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Mail Delivery Change Could Cost a Large Company Up to $100 Million Annually

January 4, 2012
MIAMI/LONDON—Jan. 4, 2012—The U.S. Postal Service’s recent decision to eliminate next-day delivery of First Class mail could cost a typical large U.S. company up to $100 million each year by making it significantly harder to collect from customers quickly, according to new research from REL Consulting, a division of The Hackett Group, Inc.

REL, a world-leading consulting firm specializing in working capital management, also offered guidance that companies can use to address the impact of the post office’s change.

Last month the USPS announced that it would be eliminating next-day delivery of First Class mail, as part of a move to close about half of its nearly 500 mail processing centers nationwide and eliminate 28,000 jobs. Currently, about 40 percent of all First Class mail is delivered the next day.

Typical U.S. companies now take more than five weeks to collect from customers, according to REL’s latest working capital research. REL also estimates that more than 60 percent of all invoices are still delivered by mail, so the elimination of next-day First Class mail delivery is likely to add at least two to four days to the collections cycle for many companies—an extra day or two in the mail before the customer gets an invoice, and another day or two when customers mail their checks back. This will potentially increase days sales outstanding (DSO) for many companies by up to $100 million annually.

According to REL’s analysis of collections performance by 1000 of the largest public companies in the United States, top performers now collect from customers 44 percent faster than typical companies. A typical company (with revenue of about $10 billion) could net $260 million in working capital improvements by optimizing their receivables performance to match top performers in their industry.

There are several actions companies can take now to avoid a hit to accounts receivables when the post office makes its change. REL Global Customer to Cash Practice Leader Veronica Heald offers the following guidance:

Bill more quickly.—“Many companies still bill once a week, or even once a month. This may be simpler, but it’s counterproductive. Bills need to go out as quickly as possible,” said Ms. Heald. “One good first step is to consider delivering bills via e-mail. But it’s critical that companies confirm delivery, either by phone or using electronic receipts. The longer it takes for an invoice to reach a customer the longer it will be before the invoice enters the customer payment process.”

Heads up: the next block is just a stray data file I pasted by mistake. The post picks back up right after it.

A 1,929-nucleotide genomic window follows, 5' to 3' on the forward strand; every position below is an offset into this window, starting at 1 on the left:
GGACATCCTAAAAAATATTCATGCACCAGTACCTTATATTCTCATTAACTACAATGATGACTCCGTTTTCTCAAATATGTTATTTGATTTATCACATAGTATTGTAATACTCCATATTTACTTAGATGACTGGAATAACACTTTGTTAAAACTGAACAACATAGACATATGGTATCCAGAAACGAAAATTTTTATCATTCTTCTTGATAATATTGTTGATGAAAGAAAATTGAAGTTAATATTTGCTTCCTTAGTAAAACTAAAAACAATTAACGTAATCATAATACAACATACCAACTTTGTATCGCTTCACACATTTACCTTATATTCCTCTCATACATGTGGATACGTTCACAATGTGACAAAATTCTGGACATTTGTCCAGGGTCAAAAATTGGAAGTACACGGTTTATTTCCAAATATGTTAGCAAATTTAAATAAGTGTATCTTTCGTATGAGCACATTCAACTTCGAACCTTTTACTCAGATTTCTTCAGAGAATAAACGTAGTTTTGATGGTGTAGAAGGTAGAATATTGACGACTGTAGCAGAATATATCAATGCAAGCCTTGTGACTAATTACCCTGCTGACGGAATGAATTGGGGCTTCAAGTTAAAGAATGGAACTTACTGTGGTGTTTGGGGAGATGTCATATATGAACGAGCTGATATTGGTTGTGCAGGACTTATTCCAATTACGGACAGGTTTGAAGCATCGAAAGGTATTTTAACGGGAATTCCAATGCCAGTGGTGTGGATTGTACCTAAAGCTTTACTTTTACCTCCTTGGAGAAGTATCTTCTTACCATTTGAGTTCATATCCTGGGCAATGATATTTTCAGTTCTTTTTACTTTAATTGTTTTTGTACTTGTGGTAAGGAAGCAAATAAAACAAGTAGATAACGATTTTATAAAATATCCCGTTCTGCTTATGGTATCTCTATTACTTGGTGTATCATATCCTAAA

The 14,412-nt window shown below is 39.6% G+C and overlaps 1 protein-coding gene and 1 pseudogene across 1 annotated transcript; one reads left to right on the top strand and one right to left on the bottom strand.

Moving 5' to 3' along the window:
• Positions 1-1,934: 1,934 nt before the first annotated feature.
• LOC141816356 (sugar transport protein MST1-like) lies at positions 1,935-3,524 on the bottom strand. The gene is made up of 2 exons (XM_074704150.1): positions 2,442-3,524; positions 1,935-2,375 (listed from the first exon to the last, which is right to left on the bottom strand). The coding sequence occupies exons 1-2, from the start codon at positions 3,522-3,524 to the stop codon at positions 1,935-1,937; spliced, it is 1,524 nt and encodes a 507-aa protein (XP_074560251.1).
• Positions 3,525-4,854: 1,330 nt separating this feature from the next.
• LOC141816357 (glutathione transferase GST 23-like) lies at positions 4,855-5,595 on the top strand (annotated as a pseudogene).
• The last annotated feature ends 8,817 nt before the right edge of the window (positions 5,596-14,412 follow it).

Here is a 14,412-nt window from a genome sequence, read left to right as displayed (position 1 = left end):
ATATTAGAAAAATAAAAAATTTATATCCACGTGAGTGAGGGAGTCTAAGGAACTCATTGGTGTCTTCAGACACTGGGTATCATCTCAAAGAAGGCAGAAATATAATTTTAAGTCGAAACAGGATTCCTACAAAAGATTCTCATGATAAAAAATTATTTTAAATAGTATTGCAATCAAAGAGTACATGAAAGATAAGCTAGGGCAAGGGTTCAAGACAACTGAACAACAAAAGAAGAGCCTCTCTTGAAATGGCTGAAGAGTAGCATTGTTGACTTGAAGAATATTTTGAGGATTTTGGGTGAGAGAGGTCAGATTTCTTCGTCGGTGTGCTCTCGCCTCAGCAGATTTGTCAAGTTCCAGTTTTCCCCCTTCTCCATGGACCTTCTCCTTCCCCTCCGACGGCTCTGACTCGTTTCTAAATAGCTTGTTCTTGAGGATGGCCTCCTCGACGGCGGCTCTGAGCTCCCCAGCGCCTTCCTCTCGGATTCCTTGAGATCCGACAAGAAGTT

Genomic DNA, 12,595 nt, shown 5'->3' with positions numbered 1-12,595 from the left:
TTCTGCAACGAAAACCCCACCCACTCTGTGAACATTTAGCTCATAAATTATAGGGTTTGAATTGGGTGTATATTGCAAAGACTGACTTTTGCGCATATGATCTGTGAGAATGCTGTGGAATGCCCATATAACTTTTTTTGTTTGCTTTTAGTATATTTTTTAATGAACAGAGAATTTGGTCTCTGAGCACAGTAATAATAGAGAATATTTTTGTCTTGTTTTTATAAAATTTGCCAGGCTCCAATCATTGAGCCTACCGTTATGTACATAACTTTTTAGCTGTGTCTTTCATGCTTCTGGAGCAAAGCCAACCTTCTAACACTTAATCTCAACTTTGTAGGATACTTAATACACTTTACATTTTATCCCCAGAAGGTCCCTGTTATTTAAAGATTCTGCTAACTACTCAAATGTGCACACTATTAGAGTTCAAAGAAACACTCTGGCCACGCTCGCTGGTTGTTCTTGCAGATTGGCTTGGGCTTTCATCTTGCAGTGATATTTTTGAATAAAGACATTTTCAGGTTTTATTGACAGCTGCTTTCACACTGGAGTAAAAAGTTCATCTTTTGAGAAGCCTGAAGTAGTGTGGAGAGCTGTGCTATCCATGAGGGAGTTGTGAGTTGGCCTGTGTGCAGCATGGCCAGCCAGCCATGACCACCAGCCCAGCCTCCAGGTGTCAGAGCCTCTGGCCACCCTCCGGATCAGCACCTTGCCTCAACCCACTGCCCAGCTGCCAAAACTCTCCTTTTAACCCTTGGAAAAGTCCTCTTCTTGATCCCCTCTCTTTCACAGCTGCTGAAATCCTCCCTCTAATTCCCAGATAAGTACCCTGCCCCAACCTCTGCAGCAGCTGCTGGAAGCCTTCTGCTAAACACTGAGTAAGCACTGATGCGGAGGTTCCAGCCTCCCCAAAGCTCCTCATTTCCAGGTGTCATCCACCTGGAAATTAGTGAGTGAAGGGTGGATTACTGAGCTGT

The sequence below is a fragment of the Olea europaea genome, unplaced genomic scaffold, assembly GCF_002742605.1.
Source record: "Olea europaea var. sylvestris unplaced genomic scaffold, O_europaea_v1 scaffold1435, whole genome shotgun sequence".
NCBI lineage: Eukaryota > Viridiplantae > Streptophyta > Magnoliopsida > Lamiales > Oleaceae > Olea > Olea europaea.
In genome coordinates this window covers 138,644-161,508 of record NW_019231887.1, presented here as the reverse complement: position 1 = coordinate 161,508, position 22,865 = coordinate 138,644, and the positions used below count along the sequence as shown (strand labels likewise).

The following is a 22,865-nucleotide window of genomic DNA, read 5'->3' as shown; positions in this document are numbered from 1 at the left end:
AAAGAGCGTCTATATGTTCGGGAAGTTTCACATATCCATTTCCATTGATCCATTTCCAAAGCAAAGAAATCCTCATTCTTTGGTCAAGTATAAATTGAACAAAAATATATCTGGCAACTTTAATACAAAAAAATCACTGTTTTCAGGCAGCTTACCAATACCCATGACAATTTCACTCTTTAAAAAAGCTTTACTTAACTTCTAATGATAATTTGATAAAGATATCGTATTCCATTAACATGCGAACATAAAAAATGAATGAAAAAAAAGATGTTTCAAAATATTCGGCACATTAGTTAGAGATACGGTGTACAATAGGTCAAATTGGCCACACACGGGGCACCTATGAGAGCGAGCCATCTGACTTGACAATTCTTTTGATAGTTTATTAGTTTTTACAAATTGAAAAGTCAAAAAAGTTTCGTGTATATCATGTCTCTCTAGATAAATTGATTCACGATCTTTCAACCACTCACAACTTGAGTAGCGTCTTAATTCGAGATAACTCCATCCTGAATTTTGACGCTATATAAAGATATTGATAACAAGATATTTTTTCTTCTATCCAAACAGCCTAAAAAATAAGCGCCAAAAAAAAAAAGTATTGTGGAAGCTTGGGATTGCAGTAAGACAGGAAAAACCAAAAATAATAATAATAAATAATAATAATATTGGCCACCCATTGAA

Make proactive collections a priority.—“There’s a lot most companies can do to take a more strategic and proactive approach to collections,” said Heald. “Companies should segment their customer base to better understand where collections problems are, and where the best opportunities for improvement lie. If companies want to ensure that payments will be timely regardless of mail impacts they need to be first in line. Collections contacts prior to the due date of a receivable are key.”

Encourage payments via electronic means.—“Organizations should, now more than ever, conduct focused efforts to transition more of their customer payments to electronic methods such as using an automated clearing house (ACH), wire, or debit/credit, starting with those customers accounting for the majority of revenue. ACH payments are a fraction of the cost of checks and ensure faster delivery,” said Heald. “For some companies, it could be as simple as making sure that electronic payment remittance information is included on the face of the invoice.”

Implement relevant performance indicators.—“Companies need to get ahead of the game, and measure float now in areas like mail, bank clearance, and payment processing,” said Heald. “This will enable them to set reasonable improvement targets.”

Understand and enforce terms and conditions of contracts.—“It’s surprising how many companies simply don’t enforce the existing provisions in their contracts,” said Ms. Heald. “For example, they may allow their customers to calculate payment due dates from when the invoice is received while the contract calls for it to be calculated based on the day it is issued.”

Reconsider grace periods and discounts.
—“Grace periods and early discounts can be more carefully tracked, to avoid giving customers discounts they haven’t earned,” explained Heald. “Unless customers change their payment processing strategies to account for the increase in mail float, which is unlikely to happen, payments will be received later than ever, including discount payments.”

Adjust the lock box strategy.—Finally, Heald suggested companies reevaluate their lock box strategy, and consider changing the mailing address customers use to send in payment so that lock box distribution matches customer distribution, potentially cutting mail delivery time.

About REL

REL, a division of The Hackett Group, is a world-leading consulting firm dedicated to delivering sustainable cash flow improvement from working capital and across business operations. REL’s tailored solutions balance client trade-offs between working capital, operating costs, service performance and risk. REL’s expertise has helped clients free up billions of dollars in cash, creating the financial freedom to fund acquisitions, product development, debt reduction and share buy-back programs. In-depth process expertise, analytical rigor and collaborative client relationships enable REL to deliver an exceptional return on investment in a short timeframe. REL has delivered work in over 60 countries for Fortune 500 and global Fortune 500 companies.

Source: REL.

 

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